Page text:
Since the take over I have been surprised at the improvement in the service I receive. No I do not miss Sky 1. I was glad that NTL stood up to them.
I reckon that FUP isn't one acronym. It's short for F- Up.
As to Tim's question, well you can download anything. As long as it isn't P2P. And as long as you don't expect 50Mbps, even in aggregate, for more than a couple of hours in the month, then get throttled down to 1Mbps or less for the remainder. How long does it take to use the 5Gb monthly allowance at 50Mbps? 8000 seconds or 133 minutes or 2 1/4 hours.
For the month.
So in what way does 50Mbps for ~0.3% of the time constitute having a 50Mpbs connection?
Where did you get this from? I've been a customer for years, running my own web server and mail server. The acceptable use policy states that web/ftp servers should be passworded but they never bothered as long as they didn't see massive traffic. They run (or at least Blueyonder did) a process that connects to your port 25 and attempts to relay mail to make sure that people running servers have them configured properly. My only problem is that some people blacklist all mail from dynamic IP addresses, but I just change my server to route mail to those domains through the ISP's servers, so it's not a big deal.
I think Blueyonder were great and I have no problems with Virgin. I am in London, where the cable network is relatively new, and I've only once called customer services, so if they're crap I wouldn't know. Blueyonder used to have newsgroups, read by their engineers, who were both friendly and knowledgable.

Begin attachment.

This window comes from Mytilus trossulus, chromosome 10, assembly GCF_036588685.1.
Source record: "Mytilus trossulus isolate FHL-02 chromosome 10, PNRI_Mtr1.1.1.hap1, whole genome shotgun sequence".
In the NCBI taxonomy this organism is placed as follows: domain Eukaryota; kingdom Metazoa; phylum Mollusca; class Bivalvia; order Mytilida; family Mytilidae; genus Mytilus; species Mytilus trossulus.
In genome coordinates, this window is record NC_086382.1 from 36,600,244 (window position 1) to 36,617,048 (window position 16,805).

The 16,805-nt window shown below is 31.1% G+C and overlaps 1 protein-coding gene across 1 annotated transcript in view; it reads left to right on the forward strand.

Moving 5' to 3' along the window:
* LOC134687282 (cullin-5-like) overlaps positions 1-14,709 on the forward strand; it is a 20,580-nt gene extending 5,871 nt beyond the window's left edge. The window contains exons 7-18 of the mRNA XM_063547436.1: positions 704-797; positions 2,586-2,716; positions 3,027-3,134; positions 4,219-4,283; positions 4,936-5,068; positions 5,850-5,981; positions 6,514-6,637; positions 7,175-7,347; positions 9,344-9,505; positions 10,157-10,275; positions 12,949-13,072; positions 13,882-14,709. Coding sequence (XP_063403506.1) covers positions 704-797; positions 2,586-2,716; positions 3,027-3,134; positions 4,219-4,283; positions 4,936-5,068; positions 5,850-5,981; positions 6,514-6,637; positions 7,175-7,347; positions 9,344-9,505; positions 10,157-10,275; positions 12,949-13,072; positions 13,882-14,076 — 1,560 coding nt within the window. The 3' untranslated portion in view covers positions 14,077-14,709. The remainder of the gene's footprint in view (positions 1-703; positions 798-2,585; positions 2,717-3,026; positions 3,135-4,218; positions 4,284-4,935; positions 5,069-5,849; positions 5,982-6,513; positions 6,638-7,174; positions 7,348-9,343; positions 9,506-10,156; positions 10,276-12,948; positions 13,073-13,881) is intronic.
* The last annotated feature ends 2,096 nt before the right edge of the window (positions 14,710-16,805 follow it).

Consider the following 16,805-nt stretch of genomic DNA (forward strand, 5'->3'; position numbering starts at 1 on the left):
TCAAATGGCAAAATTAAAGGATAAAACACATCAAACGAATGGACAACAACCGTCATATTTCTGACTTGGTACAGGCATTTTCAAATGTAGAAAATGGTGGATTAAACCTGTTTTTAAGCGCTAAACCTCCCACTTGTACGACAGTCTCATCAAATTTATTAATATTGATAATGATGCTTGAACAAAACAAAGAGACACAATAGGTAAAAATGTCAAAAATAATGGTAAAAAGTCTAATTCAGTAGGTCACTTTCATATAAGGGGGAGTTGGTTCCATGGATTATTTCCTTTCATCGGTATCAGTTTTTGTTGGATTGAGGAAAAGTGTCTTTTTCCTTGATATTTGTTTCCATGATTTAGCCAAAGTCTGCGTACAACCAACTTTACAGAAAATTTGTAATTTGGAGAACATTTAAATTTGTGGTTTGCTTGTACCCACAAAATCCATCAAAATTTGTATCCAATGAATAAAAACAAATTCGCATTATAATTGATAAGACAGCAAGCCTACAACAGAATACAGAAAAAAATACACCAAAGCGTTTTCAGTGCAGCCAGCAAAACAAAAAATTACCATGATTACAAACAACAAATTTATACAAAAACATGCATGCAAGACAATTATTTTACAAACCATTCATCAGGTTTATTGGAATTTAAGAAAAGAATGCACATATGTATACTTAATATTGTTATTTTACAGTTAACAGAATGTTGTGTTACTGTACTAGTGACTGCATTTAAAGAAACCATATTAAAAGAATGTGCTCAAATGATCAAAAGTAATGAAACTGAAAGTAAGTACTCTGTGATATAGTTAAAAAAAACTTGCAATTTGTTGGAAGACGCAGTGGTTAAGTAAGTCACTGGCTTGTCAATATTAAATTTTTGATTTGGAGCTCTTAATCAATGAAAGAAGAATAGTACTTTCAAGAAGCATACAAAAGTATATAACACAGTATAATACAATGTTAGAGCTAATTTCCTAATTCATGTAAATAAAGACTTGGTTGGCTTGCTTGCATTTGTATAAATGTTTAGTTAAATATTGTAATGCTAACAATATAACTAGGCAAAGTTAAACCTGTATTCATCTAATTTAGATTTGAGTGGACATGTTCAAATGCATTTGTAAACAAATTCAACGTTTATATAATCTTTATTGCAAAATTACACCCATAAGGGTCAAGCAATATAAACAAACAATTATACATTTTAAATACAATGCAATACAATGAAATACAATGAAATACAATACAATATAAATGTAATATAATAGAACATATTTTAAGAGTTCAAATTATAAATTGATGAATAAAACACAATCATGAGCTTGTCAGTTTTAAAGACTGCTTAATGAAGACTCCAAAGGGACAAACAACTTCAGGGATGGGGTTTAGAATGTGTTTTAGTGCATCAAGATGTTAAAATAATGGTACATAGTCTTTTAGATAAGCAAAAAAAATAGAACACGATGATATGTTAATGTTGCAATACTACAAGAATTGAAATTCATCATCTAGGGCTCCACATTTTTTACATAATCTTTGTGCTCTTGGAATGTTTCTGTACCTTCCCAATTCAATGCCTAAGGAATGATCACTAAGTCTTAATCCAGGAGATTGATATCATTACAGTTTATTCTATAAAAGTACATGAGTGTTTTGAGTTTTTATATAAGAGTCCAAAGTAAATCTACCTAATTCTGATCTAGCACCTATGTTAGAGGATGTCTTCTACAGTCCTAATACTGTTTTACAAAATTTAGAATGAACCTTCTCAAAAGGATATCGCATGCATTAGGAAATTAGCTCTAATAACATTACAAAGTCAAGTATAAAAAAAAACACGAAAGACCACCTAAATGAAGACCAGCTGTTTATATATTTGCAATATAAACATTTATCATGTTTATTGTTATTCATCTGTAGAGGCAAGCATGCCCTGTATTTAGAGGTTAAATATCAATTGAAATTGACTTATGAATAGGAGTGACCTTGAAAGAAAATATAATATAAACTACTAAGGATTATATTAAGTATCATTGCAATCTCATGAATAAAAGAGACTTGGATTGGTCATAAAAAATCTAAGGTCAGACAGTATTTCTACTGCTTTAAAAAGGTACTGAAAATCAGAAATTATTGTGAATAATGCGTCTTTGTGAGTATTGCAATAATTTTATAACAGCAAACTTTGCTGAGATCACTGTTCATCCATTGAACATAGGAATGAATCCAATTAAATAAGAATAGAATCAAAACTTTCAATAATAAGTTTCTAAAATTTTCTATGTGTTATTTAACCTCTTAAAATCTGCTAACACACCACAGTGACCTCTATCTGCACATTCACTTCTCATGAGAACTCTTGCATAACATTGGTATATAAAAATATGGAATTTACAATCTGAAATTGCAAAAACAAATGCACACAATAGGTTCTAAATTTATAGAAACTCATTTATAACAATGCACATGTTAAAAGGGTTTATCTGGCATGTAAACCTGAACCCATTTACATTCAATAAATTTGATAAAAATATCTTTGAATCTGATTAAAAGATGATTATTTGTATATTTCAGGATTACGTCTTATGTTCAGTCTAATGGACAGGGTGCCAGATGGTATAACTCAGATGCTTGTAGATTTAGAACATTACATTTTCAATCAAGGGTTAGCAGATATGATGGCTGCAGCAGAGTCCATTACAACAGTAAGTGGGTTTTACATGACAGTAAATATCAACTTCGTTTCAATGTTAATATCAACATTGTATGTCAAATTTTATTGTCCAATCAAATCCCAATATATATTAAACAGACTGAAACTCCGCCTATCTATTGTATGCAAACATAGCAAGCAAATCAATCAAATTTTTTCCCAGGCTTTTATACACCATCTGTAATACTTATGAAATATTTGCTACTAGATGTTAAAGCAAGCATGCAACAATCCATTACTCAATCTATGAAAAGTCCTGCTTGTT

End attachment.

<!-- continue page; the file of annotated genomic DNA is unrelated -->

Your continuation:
A genuine clear and fair usage policy is what I want, with payments suitable to that policy. Look at moblie companies tarrifs as examples of how to devide a service into a payment for example. Apply limits to download / upload / speed (minimum a must, maximum too but less significant) according to your package and charge for exceeding that package.
I called virgin last night (reluctantly) and asked to upgrade my broadband connection, as it is slow, they reluctantly agreed before saying they couldn't do it as i already had the max.
So i have a 20meg line, and can download at about 100 to 150k /sec, woohoo.
i'm moving my internet over to sky adsl, it says a lot about virgin's service that having to get a bt (/spit) line put back in is now the better option.